Frank's now iconic pre-match lap of the pitch to galvanise the 4,000 supporters in attendance set the tone for the match. He knew it was going to be an uphill battle that needed every bit of support to help overturn the first leg deficit.
Five minutes in, however, the climb became steeper as Arnaut Danjuma broke free from a Brentford corner to slide the ball past David Raya to make it 2-0 on aggregate. Heads were in hands, water coolers were kicked, then kicked again in frustration, while there was a feeling of 'typical Brentford'.
The mood soon changed as a small sense of belief was restored when Toney converted a penalty 11 minutes later. Upon retrieving the ball, he was hunted down by Asmir Begović, whose theatrics throughout the match were worthy of a BAFTA nomination.
Chris Mepham was sent off just before the half-hour mark for a last-man foul on Bryan Mbeumo, and within five minutes of the interval, Vitaly Janelt was wheeling off in celebration after his deflected effort left Bournemouth's goalkeeper flailing at air.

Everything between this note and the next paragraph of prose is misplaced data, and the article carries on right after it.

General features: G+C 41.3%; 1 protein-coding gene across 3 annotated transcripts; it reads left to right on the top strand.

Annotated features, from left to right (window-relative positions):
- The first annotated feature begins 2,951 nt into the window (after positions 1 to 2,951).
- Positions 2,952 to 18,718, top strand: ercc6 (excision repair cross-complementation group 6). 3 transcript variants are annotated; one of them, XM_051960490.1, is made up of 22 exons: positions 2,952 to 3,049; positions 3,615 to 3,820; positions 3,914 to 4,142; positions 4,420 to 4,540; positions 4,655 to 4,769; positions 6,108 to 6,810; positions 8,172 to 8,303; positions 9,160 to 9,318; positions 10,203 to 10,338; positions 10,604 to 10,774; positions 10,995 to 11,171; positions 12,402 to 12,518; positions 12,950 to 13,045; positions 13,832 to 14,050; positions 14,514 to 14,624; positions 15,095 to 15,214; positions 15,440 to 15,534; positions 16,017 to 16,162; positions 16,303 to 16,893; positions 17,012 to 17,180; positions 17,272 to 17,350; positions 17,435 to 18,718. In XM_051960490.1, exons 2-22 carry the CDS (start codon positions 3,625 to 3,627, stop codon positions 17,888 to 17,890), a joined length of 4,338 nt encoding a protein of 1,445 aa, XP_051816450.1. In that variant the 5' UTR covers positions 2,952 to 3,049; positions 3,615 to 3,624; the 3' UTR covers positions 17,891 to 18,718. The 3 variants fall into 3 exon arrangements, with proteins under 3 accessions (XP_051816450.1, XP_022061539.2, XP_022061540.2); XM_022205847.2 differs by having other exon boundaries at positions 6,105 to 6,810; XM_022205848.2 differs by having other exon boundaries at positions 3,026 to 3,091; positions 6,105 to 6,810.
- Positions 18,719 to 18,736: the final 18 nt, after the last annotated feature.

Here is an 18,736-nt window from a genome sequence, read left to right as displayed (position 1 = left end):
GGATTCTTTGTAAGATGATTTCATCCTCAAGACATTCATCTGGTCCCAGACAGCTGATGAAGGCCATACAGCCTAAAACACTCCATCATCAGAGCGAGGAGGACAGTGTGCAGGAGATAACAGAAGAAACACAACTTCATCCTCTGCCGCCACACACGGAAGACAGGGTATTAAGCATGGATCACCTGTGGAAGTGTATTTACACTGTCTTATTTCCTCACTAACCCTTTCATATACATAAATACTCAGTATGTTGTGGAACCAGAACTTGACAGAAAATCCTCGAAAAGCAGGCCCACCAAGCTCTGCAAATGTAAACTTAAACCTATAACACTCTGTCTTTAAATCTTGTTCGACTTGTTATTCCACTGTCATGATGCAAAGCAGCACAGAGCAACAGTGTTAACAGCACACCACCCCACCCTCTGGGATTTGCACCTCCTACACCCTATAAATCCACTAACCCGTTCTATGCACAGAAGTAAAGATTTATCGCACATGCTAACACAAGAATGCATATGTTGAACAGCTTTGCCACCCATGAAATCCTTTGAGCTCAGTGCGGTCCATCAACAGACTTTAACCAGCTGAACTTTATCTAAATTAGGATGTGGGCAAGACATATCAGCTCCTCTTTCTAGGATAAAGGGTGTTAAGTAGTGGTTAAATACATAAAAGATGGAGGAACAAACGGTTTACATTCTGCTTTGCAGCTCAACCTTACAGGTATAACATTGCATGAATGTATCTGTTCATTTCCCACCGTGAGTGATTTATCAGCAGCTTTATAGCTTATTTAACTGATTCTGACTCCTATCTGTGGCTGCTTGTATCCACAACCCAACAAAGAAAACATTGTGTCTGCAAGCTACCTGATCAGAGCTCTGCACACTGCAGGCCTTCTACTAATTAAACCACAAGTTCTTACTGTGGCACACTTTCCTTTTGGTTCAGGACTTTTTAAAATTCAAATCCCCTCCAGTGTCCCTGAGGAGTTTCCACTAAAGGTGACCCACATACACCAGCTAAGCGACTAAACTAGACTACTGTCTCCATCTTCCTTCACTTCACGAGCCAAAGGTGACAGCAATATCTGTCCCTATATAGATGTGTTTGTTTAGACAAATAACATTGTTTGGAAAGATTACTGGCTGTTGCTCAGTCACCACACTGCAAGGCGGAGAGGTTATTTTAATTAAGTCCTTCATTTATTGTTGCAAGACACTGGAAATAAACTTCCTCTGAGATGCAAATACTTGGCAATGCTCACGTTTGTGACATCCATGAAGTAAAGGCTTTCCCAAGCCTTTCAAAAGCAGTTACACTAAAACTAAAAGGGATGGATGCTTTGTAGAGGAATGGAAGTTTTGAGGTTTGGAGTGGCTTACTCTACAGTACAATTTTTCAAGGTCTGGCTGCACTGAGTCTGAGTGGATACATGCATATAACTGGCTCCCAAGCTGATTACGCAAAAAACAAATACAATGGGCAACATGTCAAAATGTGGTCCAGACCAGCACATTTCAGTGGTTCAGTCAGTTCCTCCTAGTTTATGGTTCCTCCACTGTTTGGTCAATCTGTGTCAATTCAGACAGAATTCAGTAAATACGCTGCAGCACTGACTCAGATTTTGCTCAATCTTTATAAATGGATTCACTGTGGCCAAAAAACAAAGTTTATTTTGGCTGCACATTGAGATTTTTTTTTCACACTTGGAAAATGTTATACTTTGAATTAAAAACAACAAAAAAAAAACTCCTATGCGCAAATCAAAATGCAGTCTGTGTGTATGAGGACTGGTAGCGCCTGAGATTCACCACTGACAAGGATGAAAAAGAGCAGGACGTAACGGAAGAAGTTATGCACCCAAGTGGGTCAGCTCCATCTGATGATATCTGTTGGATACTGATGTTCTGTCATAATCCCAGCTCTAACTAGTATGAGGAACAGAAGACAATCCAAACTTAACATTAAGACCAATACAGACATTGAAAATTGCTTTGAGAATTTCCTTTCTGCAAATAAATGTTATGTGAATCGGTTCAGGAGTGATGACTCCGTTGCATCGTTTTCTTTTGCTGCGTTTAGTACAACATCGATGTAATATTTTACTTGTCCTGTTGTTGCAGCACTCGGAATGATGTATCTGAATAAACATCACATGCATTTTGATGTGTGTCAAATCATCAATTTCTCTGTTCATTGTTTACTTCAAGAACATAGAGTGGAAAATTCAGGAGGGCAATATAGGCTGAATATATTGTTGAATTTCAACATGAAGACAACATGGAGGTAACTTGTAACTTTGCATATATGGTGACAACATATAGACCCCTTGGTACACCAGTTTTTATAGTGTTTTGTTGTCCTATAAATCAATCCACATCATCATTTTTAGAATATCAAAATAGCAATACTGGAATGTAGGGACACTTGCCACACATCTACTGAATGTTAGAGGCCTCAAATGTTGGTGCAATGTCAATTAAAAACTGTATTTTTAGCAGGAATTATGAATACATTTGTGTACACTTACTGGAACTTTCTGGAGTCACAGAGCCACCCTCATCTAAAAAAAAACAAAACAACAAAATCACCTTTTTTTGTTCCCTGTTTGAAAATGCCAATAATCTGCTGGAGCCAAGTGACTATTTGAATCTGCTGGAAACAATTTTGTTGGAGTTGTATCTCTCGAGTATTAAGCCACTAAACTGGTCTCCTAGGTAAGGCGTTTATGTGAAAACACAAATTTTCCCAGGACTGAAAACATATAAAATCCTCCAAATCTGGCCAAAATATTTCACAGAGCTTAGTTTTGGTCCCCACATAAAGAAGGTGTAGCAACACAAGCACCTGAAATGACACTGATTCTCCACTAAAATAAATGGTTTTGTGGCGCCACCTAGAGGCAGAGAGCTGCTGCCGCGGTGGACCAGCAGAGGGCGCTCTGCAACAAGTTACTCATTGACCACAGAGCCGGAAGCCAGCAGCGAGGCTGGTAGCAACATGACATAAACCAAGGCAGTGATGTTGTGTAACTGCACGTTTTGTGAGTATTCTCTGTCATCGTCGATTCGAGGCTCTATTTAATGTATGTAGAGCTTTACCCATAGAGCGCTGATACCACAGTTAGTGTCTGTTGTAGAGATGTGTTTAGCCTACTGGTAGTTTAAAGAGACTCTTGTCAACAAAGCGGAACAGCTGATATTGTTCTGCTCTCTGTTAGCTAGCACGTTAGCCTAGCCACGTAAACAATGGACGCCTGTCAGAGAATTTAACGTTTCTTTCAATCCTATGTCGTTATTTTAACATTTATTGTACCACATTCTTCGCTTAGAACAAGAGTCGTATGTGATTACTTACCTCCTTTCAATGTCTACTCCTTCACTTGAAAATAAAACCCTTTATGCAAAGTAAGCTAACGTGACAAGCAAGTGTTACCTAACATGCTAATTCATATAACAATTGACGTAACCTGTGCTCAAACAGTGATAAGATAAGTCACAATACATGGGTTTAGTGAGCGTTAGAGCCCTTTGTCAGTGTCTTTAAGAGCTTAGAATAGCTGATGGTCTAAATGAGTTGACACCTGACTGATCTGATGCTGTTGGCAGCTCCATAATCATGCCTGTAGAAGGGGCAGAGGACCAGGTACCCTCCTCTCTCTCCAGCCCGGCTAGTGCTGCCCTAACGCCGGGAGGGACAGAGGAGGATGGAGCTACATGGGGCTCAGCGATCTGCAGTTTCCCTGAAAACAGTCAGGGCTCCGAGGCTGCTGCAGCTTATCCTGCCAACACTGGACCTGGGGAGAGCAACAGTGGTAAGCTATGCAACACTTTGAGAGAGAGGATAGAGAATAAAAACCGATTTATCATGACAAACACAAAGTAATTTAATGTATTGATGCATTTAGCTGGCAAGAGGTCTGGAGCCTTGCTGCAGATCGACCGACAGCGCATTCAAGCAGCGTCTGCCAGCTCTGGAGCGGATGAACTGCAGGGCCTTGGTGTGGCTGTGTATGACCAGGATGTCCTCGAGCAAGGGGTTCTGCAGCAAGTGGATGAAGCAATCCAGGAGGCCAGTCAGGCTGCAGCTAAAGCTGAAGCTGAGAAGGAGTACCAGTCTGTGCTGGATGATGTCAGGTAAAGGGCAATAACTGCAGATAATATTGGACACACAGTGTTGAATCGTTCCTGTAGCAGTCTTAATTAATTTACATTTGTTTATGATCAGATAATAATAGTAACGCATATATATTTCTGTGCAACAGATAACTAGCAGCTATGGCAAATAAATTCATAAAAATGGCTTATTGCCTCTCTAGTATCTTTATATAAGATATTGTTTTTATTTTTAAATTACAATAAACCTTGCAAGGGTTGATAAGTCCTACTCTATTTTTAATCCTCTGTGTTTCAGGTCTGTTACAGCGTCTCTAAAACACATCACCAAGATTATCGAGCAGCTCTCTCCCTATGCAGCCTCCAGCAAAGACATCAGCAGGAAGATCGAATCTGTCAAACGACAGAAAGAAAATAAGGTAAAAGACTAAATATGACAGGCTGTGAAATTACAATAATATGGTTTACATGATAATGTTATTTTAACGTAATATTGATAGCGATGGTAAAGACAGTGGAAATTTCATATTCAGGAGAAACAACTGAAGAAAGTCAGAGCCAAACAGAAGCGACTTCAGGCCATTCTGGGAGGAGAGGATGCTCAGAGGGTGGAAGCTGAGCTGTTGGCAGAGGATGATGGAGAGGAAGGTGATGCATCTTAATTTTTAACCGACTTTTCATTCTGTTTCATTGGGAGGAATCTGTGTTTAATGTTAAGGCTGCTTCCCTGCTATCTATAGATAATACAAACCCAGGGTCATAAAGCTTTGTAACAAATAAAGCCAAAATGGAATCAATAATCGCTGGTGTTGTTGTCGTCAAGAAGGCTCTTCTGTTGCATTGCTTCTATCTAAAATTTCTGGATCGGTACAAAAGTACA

At this point progression to the final felt destined and come the 81st-minute, it felt like reality. 4,000 sounded like 40,000 as Marcus Forss reacted quickest to prod Emiliano Marcondes low-driven cross into the net.
It can be argued that this was the first true iconic moment at the Brentford Community Stadium and it's one that won't be forgotten.
1. Promotion to the Premier League!
Let's be honest, there was only going to be one winner.
"A minor game at Wembley," as put by Frank after their semi-finals triumph, turned out to be one of the iconic matches in the club's existence.
History was against the Bees. Nine unsuccessful attempts in play-off campaigns, the worst record in the football league, including an agonising extra-time defeat to Fulham at this very stadium 298 days prior, loomed over the club's head.
This time it felt different. There was no post-season disappointment for not securing automatic promotion, but a focus on securing the next best possible outcome. All that stood between Brentford and the Premier League was Swansea City.